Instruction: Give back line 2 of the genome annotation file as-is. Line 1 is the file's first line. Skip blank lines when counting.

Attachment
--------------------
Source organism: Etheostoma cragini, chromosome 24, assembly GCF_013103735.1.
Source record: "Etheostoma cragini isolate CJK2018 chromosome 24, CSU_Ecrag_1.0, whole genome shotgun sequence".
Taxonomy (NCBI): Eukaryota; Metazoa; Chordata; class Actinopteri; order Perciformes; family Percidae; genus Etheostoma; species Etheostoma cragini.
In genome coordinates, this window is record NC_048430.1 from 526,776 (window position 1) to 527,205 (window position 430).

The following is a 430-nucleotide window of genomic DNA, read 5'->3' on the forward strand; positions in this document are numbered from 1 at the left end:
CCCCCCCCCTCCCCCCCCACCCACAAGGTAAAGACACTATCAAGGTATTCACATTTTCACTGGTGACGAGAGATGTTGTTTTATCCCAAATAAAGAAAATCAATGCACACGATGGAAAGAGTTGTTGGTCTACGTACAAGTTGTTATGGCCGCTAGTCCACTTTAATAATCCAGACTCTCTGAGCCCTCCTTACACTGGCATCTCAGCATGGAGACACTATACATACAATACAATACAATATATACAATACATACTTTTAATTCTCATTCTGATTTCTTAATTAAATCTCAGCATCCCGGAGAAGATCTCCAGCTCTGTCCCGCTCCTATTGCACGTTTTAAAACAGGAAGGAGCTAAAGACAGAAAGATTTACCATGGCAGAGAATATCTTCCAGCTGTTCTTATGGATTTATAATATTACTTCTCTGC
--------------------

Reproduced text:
Source record: "Etheostoma cragini isolate CJK2018 chromosome 24, CSU_Ecrag_1.0, whole genome shotgun sequence".